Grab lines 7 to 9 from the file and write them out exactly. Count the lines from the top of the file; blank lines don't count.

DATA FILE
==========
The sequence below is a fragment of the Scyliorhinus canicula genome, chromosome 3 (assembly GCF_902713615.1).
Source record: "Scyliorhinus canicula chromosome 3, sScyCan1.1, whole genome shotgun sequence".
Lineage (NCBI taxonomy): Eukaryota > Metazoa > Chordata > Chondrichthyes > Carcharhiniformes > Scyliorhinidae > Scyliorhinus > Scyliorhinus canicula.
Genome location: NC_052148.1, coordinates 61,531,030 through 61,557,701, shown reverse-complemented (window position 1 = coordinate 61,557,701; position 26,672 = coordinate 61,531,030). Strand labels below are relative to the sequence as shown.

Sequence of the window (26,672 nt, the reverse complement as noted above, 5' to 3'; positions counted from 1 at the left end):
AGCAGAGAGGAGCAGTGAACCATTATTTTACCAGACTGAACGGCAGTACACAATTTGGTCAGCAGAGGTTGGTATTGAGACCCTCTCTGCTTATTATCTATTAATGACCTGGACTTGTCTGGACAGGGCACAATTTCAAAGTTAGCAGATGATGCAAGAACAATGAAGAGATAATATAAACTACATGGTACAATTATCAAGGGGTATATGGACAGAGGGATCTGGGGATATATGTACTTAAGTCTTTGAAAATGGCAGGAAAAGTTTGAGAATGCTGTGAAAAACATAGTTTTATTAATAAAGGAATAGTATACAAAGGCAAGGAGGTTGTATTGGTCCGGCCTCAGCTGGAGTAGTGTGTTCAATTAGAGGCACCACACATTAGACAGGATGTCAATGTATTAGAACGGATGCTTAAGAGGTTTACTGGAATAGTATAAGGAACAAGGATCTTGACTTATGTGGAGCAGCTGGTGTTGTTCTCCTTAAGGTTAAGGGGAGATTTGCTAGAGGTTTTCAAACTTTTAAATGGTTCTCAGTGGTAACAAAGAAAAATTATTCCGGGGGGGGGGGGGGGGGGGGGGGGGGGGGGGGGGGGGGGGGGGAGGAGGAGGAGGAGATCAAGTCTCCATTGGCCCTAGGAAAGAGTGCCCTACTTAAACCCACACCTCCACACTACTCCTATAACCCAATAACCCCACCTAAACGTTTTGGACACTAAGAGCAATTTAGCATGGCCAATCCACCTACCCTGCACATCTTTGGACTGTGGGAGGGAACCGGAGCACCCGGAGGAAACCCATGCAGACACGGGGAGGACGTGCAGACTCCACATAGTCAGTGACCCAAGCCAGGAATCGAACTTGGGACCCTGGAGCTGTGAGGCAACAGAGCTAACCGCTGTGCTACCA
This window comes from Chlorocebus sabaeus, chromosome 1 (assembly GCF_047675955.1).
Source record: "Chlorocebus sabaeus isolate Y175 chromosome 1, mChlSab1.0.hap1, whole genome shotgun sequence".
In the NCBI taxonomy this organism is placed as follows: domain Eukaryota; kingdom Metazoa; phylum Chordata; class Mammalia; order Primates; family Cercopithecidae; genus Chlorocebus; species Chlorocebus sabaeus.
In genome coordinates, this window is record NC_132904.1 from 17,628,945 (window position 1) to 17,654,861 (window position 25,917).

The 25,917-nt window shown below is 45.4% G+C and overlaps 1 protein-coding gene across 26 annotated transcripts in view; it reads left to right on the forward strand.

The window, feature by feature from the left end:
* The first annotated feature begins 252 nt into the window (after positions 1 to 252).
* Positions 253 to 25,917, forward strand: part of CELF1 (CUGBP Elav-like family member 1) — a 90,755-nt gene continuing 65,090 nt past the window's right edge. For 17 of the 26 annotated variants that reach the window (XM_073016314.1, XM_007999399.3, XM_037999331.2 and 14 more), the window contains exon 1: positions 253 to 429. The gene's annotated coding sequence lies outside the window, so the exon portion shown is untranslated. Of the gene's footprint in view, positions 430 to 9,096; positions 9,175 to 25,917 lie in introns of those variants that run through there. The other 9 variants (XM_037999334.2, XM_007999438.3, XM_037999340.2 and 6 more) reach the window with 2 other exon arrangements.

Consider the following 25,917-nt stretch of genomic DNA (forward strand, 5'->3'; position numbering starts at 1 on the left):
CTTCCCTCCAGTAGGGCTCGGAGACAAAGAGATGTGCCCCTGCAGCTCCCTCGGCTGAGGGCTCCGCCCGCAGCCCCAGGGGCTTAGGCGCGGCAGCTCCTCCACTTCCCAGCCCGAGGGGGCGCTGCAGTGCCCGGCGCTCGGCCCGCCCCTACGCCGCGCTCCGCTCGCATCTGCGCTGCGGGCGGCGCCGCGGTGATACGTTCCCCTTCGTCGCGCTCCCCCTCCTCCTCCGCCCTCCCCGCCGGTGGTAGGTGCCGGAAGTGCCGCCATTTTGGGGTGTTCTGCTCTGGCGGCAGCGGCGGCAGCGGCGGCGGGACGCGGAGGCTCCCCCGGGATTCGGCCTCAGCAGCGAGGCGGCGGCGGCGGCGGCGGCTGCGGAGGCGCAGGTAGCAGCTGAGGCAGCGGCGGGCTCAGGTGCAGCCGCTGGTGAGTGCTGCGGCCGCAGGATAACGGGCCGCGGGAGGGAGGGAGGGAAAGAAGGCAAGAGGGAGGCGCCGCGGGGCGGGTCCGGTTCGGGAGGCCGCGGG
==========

This window comes from Chlorocebus sabaeus, chromosome 1 (assembly GCF_047675955.1).
Source record: "Chlorocebus sabaeus isolate Y175 chromosome 1, mChlSab1.0.hap1, whole genome shotgun sequence".
In the NCBI taxonomy this organism is placed as follows: domain Eukaryota; kingdom Metazoa; phylum Chordata; class Mammalia; order Primates; family Cercopithecidae; genus Chlorocebus; species Chlorocebus sabaeus.